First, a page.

Scott Badger wrote:
> Is it just wild-eyed idealism on my part? It seems to
> me that by the time we have the ability to make highly
> stategic genomic modifications, individuals will
> also have the ability to choose whatever body type
> they prefer. The Transhumanistic ideal would be that
> anyone who had been genetically modified would at any
> time have the liberty of choosing between any number
> of body types.
It's just wild-eyed idealism. Genomic modification and neural modification in infancy are a hell of a lot easier than reversing the modification in adulthood. We can't rely on the "we'll be able to reverse it by the time they're 18" to solve the moral issues. Plus, I don't think that argument is correct. Neuromod will be the real hot-spot issue, and neuromod is almost impossible to reverse.
> BTW, watched a Deep Space Nine episode tonight
> about a group of genetically enhanced mutants.
> Basically they've been ostracized and institutionalized
> despite their intellectual superiority. Thing is . . . they're
> a bit eccentric. Except for Dr. Bashir (sp?), the one that
> was able to fit in, hiding and protecting his transhumanistic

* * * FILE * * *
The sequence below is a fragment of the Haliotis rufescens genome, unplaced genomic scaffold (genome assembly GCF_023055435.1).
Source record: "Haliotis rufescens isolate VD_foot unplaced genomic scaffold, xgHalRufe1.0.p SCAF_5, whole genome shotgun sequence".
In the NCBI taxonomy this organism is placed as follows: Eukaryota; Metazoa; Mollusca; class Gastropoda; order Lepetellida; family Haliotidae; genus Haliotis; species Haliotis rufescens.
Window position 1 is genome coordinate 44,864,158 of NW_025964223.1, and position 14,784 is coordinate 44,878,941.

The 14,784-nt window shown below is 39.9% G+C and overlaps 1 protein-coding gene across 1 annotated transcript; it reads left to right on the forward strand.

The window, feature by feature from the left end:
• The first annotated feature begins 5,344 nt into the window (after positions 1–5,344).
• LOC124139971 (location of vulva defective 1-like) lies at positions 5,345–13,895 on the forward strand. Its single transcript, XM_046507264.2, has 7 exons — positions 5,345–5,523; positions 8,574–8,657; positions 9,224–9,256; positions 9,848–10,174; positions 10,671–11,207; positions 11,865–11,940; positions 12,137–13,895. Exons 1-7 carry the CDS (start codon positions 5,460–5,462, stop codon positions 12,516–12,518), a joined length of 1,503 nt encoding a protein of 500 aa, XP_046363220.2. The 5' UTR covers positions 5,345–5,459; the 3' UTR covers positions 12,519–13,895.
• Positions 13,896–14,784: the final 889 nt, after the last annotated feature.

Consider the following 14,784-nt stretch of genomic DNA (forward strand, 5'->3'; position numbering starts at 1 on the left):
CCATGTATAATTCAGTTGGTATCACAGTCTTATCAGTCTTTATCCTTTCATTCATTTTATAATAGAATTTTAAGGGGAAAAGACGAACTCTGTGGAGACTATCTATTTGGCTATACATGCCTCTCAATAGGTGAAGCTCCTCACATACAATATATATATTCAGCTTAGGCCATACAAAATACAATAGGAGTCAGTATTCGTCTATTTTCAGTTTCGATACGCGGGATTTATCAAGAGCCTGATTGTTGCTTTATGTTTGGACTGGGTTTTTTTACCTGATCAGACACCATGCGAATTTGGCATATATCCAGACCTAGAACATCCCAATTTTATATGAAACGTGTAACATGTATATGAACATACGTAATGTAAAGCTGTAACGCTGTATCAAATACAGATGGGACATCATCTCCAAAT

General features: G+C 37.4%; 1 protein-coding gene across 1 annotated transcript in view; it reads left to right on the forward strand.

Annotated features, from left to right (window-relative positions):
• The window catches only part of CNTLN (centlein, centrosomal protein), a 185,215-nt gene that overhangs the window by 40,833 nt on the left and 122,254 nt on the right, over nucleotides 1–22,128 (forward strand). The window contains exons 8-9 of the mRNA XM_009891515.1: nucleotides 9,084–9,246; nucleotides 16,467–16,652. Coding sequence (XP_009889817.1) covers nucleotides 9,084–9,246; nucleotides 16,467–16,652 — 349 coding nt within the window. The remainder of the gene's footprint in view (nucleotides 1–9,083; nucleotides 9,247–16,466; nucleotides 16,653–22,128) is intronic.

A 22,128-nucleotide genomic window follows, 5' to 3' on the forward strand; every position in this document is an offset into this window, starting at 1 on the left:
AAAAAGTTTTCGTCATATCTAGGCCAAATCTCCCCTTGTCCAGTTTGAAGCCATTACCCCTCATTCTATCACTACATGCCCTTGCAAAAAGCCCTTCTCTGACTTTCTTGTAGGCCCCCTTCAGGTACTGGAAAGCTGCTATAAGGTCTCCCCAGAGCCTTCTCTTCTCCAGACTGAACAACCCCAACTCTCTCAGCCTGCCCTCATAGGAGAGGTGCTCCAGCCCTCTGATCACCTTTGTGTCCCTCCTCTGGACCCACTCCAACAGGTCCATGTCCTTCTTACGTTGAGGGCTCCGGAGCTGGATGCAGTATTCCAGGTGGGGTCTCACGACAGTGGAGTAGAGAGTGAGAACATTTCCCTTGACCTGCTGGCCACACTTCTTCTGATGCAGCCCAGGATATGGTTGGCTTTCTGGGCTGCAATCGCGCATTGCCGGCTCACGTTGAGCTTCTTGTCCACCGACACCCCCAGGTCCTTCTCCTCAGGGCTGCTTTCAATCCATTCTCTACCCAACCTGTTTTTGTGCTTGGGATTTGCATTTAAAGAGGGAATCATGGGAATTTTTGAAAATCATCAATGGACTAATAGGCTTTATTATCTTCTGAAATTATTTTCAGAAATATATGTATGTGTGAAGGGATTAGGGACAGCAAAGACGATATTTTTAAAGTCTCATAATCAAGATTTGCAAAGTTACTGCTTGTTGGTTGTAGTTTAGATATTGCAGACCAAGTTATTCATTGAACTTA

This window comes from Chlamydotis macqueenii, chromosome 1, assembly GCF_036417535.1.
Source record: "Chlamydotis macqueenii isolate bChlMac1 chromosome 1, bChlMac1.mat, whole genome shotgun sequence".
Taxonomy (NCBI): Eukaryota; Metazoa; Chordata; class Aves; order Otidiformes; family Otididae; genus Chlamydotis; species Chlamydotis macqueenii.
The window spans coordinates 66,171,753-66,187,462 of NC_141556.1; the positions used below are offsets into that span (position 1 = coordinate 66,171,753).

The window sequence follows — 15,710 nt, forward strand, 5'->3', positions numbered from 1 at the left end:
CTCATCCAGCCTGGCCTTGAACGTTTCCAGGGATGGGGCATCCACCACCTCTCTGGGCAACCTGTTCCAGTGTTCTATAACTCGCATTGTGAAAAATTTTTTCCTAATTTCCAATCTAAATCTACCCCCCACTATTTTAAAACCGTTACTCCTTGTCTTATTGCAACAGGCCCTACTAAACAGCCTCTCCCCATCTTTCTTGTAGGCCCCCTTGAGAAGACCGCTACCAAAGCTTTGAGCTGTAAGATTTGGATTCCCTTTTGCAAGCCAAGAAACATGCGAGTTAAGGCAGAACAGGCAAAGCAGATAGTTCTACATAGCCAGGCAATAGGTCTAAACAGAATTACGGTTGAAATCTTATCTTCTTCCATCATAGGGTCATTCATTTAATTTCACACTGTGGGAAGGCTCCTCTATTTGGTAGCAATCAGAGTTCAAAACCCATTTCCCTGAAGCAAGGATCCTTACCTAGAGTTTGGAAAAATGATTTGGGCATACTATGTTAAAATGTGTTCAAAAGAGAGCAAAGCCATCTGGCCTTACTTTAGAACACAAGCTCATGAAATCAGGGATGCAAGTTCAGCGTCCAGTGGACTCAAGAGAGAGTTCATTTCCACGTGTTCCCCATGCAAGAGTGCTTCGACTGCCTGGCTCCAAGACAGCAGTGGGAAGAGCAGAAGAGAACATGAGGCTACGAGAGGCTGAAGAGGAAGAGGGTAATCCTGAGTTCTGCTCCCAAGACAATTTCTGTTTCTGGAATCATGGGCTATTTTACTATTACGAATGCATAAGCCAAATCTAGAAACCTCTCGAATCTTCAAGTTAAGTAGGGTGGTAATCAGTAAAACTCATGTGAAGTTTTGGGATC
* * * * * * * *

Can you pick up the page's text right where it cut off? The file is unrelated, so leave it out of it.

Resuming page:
> identity. I've also noticed that the new version of "The
> Outer Limits" frequently has episodes with transhumistic
The writers of Deep Space Nine are not real mutants and know nothing whatsoever about the cognitive science involved. Furthermore, their mutants' goals and personalities are based on normally-intelligent writers' fantasies of being a superior mutant, and bear no relation to an actual personality shaped by specialized genius. If we want to survive, we will need to react on the basis of fact rather than 50 years of bad TV.
-- firstname.lastname@example.org Eliezer S. Yudkowsky http://pobox.com/~sentience/AI_design.temp.html http://pobox.com/~sentience/sing_analysis.html Disclaimer: Unless otherwise specified, I'm not telling you everything I think I know.